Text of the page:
The CBQp was translated into French from the original English version following a precise translation protocol based on international standards. Initially, we contacted the original authors of the CBQp and obtained their formal authorization to conduct the adaptation of the instrument into French. The CBQp was translated from English to French. The resulting French version was then translated back again to English by two experts. Those back-translations were compared to the original version by a third expert to identify and fix any discrepancies (reverse translation technique) [68]. The resulting French version was then checked by a translator to get the final version: “Le Questionnaire de Biais Cognitifs pour la psychose”. This translation technique was selected because it reduces the researcher’s bias, a translation that draws on the researcher’s culture and understanding. Translators tried to preserve semantic and inferential equivalence as much as possible.

Statistics and procedures

Discriminant validity was determined via mean comparisons between groups for total scores and subscales scores measured. To test construct validity of the French version of the CBQp, confirmatory factor analyses were performed with R [69], according to the methods of Corbière & Larivière [70], who propose a probit model on categorical variables with a diagonally weighted least squares (DWLS) method. We investigated the one-, two-, and five-factor models to determine whether the model theorized by the original authors [49] would be preserved in our French version. A series of one-way ANOVAs were also conducted to compare the effect of diagnosis on the total score and each factorial solution of the CBQp. Since the assumption of homogeneity of variance was not met, ANOVAs were conducted with a Welch test, as well as Games-Howell post hoc procedure. Finally, cluster analyses were conducted to investigate cognitive biases across diagnostic groups (without the healthy controls). The variables used for the cluster analyses were the score for the five cognitive biases (Catastrophising, Dichotomous Thinking, Emotional Reasoning, Intentionalising and Jumping to Conclusions). Scores were standardized prior to the cluster analysis. We conducted a Clustering ensemble to ensure a more rigorous approach to cluster analyses [71, 72], which includes three methods (Hclust: Hierarchical clustering in R, with Ward Linkage [73]; the DB scan [74] and the K-means Clustering [75]). The data was then clustered using the number of times each pair of subjects had been classified together in the same group as a proximity value. The solution based on this last clustering was our final solution. We described each cluster profile and we compared them with chi-squared (for categorical variables) and ANOVAs (for continuous variables) based on diagnosis, age, gender, total cognitive bias score, and each of the cognitive bias scores. Post-hoc analyses with Bonferroni correction were conducted when a between-group difference was found.

Once the final cluster profile was selected, belonging to a particular cluster was used as the dependent variable in a multinomial logistic regression to test if diagnosis and demographics (age and gender) predicted cognitive bias profiles. A multinomial logistic regression model is appropriate instead of running three separate regression models because separate logistic regression models for each indicator variable are estimated simultaneously, allowing for mutually exclusive response categories to be analyzed without the need for overlapping reference categories [76, 77].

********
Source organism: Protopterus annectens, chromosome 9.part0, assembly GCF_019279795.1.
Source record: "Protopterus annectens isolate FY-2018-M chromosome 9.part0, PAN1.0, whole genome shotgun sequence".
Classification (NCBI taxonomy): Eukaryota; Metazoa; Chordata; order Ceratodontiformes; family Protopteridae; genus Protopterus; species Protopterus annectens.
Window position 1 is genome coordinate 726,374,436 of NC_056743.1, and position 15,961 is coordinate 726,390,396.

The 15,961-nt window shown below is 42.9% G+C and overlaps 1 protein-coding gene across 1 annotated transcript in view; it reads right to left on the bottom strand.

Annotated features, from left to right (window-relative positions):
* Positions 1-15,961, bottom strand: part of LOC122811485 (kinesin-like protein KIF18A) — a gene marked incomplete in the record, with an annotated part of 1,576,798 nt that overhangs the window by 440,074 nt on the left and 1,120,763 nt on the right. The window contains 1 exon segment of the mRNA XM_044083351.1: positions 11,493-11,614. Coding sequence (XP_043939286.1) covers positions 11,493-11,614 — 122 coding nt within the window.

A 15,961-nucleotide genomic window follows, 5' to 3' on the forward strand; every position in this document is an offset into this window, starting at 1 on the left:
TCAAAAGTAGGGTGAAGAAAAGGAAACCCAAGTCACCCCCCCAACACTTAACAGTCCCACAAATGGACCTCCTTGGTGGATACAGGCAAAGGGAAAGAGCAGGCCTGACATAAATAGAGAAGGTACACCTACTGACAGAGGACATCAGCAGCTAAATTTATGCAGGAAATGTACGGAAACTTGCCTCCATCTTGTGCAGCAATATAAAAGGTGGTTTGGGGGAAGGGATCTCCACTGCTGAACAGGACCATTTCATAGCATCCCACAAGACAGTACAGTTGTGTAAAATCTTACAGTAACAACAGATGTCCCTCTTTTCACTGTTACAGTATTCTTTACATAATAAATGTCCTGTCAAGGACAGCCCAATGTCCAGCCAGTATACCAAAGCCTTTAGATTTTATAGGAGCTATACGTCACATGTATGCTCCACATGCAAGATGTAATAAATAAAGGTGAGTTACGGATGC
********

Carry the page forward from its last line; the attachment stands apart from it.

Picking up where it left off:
The socio-demographic and diagnostic information for each group (healthy control, psychosis group, and depression group) are reported in Table 1.

Table 1 Demographic and clinical information for the three groups

Ability to discriminate between diagnostic group and healthy controls

Total scores and subscale scores on the CBQp are shown next to those from Peters and colleagues [49] in Table 2. For all the subscales, our healthy control group consistently scored slightly higher (i.e., more biases) relative to that of Peters and colleagues [49], while our depression group consistently scored slightly lower. Our psychosis group showed comparable results to those in Peters and colleagues’ [49] study.

Table 2 Comparison between the French validation and the original study

Overall, as can be observed in Table 3, the psychosis group scored higher than one or both comparison groups for each subscale and total score. No significant differences were found between psychosis and depression groups for subscales Anomalous Perception, Dichotomous Thinking and Emotional Reasoning, but the differences remained throughout between the psychosis and the control groups. No differences were noted between the depression and control groups.

Table 3 Effect of diagnosis on total score and each subscore of the CBQ(p)

Confirmatory factor analysis

Healthy control group

Confirmatory factor analysis revealed that the one-factor model explained 86.6% of the saturated model, with a Root Mean Square Error of Approximation (RMSEA) of .035, and a Percent Confidence Interval RMSE of (.030, .039). The two-factor model explained 88.2% of the saturated model, with a CFI of .882, a RMSEA of .033 and a Percent Confidence Interval RMSE of (.028, .037). The five-factor model explained 89.5% of the saturated model, with a RMSEA of .031 and a Percent Confidence Interval RMSE of (.026, .036; see Table 4).